The last eight years have made me more certain I was right. In 2020, although the Trump administration had done some things I could applaud (Supreme Court appointments topping the list), I still found Trump himself wholly unqualified for an office he had never learned to respect or master. This was even before the insurrection of January 6, 2021, which, I have argued, constitutionally disqualified him. And Joe Biden? Please. He became my senator shortly before I entered high school, and I had long watched his career with consternation and loathing. I didn’t want to have to defend, even to myself, having cast a vote for either man, and once again I threw away my presidential vote on a hopeless write-in.

And here we are in 2024, with the same choice again. Only this time the overwhelming majority of voters have already voted at least once—successfully!—for these feckless men. That means the emotional investment of many voters in both Trump and Biden is very high, since each has a term as president to be defended—which ain’t easy to do in either case. Trump’s signature qualities were incompetence and recklessness, constrained to positive effect only by Congress, the courts, and many of his own appointees. Then he did his utmost, up until the evening of January 6, to steal the election from Joe Biden. A second term for Trump would be a four-year master class in indecency and mendacity, strongly inflected by an urge to authoritarianism that may sorely test our civic institutions. 

Biden, as all can see, is showing many of the weaknesses of his advanced years (though here, Trump appears in better shape only by comparison). Never a strongly principled man even in his prime, Biden has long enjoyed an undeserved reputation as a “moderate” Democrat because he is a trimmer. Now his sails are trimmed to capture the wind that blows from his party’s hard left. As populism is the GOP’s most energetic element, progressivism is the Democrats’. Thus the worst excesses of the Elizabeth Warren faction in economics and of the intersectional “rainbow” factions in cultural issues are fully on display in the Biden administration’s governing agenda. A second Biden term would feature more of the same, unless the president’s freedom from electoral concerns enables him to move to the center. I see little hope of that.

Yet, barring some unforeseen event in the lives of these candidates, one of them is going to win in November and be inaugurated next January. 

Is the responsible course of action to grit one’s teeth and choose one of them? Not necessarily. In the Washington Post, conservative columnists Ramesh Ponnuru and George Will have both made the case that a Bartleby approach (“I would prefer not to”) is a perfectly responsible choice. As Ponnuru writes, a candidate should meet “your threshold of acceptability” in order to earn your vote. And Will asks us to “imagine a dramatic upsurge in nonvoting that was explainable as a principled protest.” In an election year that features Cornel West and Robert F. Kennedy Jr. as off-brand fringe choices, writing in a name, skipping the presidential line on the ballot, or just staying home looks pretty good.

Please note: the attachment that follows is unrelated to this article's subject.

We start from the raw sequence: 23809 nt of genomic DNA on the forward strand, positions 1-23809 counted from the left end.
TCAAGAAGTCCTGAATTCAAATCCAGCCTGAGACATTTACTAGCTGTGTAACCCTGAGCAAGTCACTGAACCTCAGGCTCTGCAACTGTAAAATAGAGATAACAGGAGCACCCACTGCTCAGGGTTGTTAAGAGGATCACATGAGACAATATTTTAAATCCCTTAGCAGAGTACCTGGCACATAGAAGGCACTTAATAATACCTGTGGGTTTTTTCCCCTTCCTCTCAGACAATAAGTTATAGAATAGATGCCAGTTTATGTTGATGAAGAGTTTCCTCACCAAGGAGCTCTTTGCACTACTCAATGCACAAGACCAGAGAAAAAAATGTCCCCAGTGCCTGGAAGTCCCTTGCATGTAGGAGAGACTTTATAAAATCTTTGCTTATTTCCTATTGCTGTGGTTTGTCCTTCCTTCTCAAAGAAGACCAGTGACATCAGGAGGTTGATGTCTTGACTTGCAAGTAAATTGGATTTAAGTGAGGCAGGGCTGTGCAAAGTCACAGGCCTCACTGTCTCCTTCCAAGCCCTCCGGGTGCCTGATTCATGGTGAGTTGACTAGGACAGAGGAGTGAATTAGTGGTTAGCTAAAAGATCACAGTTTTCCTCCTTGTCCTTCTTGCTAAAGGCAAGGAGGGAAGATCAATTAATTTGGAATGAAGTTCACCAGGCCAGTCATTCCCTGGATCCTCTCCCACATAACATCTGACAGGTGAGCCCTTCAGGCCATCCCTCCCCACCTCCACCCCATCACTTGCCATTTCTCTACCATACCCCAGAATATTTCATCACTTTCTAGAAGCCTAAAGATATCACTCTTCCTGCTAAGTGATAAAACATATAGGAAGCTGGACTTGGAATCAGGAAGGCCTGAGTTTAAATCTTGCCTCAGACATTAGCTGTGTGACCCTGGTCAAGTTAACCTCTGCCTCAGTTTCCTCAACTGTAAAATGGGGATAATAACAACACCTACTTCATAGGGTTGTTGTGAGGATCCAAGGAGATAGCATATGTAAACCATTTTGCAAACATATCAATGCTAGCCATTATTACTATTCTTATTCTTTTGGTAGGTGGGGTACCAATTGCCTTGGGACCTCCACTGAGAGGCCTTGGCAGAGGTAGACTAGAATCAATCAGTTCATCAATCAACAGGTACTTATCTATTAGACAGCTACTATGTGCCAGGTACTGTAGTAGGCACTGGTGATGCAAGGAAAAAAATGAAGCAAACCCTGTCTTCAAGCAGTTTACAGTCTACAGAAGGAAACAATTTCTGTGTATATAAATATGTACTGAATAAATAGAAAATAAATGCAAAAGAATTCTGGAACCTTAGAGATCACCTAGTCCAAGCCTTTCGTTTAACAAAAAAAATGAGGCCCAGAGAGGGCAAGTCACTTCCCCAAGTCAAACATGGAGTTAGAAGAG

A vote for Biden would be contrary to an adult lifetime of conservatism. But I could write that sentence again almost verbatim, only substituting “Trump” for “Biden.” For a conservative like me, who has refused twice to vote for Trump, it is not that hard to refuse a third time. (What’s disappointing is the number of people I know who will vote for him a third time, despite everything.) Will voters who similarly sit on their hands, raising them for neither, determine the outcome? Possibly, in some sense—but that is not how matters will be seen when the dust clears in November. The winning candidate will claim, as winners do, a “mandate” no matter what.

What we “double haters” (in Ponnuru’s phrase) can at least say is that whatever happens after this election, we are not responsible for it, for only a cast ballot can impute responsibility. The year 2025, we can presumptively say now, will begin with the inauguration of a truly terrible president, and it will be a rocky four years from then on. Whichever man is in the Oval Office, I will be able to say, with grim satisfaction, that I have nothing invested in him and my conscience is clear. I am certain I have friends who will have voted for Trump, others for Biden. The hardest thing to do, I expect, will be to refrain from saying “I told you so” over and over. And like the late Mr. Bradlee, I’ll be able to criticize without casting doubt retrospectively on my judgment.

Matthew J. Franck is Contributing Editor of Public Discourse. He is also a retired Lecturer in Politics at Princeton University, Senior Fellow at the Witherspoon Institute, and Professor Emeritus of Political Science at Radford University, where he chaired the department and taught courses in political philosophy, constitutional law, and American politics.